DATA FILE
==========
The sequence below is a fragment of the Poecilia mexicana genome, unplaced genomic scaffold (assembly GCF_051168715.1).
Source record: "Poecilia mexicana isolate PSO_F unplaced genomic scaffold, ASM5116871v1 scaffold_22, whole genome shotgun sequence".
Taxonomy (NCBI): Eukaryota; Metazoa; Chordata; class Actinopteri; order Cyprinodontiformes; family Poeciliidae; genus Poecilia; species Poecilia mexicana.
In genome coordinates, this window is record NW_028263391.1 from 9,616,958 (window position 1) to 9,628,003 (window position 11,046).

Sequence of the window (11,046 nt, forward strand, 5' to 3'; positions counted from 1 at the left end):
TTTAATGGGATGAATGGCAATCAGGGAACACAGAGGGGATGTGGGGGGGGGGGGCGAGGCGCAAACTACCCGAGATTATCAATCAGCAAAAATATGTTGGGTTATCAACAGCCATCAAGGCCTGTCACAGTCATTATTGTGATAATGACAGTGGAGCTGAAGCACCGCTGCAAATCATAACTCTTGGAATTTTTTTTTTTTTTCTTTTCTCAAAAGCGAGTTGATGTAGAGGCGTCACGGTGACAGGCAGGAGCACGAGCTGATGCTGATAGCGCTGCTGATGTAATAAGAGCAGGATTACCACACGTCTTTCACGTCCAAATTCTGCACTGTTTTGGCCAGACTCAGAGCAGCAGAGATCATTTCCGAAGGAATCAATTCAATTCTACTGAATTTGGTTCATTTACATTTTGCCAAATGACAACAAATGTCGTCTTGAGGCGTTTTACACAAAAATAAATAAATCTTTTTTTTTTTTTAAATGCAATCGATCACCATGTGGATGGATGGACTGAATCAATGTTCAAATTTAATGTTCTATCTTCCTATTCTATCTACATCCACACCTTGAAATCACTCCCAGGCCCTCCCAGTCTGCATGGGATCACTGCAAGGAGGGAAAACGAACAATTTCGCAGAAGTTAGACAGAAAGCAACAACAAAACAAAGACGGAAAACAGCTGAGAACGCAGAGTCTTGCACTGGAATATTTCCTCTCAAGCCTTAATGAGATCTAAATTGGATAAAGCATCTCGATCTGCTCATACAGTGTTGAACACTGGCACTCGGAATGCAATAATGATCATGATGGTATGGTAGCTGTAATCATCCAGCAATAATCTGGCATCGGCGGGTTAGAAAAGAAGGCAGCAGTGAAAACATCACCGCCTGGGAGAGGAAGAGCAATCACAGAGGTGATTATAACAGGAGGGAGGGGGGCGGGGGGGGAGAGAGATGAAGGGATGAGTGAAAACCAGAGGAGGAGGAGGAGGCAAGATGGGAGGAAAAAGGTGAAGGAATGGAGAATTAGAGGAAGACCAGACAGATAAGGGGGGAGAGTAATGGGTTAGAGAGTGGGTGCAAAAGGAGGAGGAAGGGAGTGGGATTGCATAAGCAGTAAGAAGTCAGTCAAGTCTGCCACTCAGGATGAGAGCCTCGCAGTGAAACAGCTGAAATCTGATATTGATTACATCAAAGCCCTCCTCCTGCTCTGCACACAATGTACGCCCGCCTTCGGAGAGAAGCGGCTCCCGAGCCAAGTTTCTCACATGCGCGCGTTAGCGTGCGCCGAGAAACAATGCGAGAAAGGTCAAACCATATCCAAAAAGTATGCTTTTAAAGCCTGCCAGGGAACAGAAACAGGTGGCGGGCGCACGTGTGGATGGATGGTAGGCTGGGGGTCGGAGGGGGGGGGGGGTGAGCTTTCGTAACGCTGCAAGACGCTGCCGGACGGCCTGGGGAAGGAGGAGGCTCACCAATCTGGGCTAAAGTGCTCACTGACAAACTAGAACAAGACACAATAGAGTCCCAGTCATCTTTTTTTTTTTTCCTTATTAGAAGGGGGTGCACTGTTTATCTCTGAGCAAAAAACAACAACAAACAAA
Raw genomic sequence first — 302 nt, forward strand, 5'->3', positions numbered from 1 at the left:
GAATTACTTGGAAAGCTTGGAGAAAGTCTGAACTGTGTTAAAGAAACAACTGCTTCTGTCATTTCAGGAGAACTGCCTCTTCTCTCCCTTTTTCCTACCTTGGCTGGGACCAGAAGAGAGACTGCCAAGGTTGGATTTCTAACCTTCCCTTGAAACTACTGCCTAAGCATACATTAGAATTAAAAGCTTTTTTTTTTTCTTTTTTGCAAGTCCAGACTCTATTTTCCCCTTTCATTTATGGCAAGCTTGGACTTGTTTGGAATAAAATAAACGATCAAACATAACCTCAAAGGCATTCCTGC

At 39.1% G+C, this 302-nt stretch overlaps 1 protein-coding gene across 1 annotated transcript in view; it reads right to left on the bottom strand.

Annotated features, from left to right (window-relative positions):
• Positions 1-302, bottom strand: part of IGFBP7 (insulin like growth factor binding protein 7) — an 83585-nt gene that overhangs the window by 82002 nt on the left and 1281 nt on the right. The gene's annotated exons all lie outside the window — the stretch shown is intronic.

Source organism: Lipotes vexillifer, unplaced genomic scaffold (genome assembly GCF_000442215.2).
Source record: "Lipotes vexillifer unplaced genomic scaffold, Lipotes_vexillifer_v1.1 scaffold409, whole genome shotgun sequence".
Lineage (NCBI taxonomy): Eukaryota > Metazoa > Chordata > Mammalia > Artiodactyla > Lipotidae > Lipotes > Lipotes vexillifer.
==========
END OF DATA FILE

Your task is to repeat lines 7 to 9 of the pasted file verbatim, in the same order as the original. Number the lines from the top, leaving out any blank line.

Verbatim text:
Raw genomic sequence first — 302 nt, forward strand, 5'->3', positions numbered from 1 at the left:
GAATTACTTGGAAAGCTTGGAGAAAGTCTGAACTGTGTTAAAGAAACAACTGCTTCTGTCATTTCAGGAGAACTGCCTCTTCTCTCCCTTTTTCCTACCTTGGCTGGGACCAGAAGAGAGACTGCCAAGGTTGGATTTCTAACCTTCCCTTGAAACTACTGCCTAAGCATACATTAGAATTAAAAGCTTTTTTTTTTTCTTTTTTGCAAGTCCAGACTCTATTTTCCCCTTTCATTTATGGCAAGCTTGGACTTGTTTGGAATAAAATAAACGATCAAACATAACCTCAAAGGCATTCCTGC

At 39.1% G+C, this 302-nt stretch overlaps 1 protein-coding gene across 1 annotated transcript in view; it reads right to left on the bottom strand.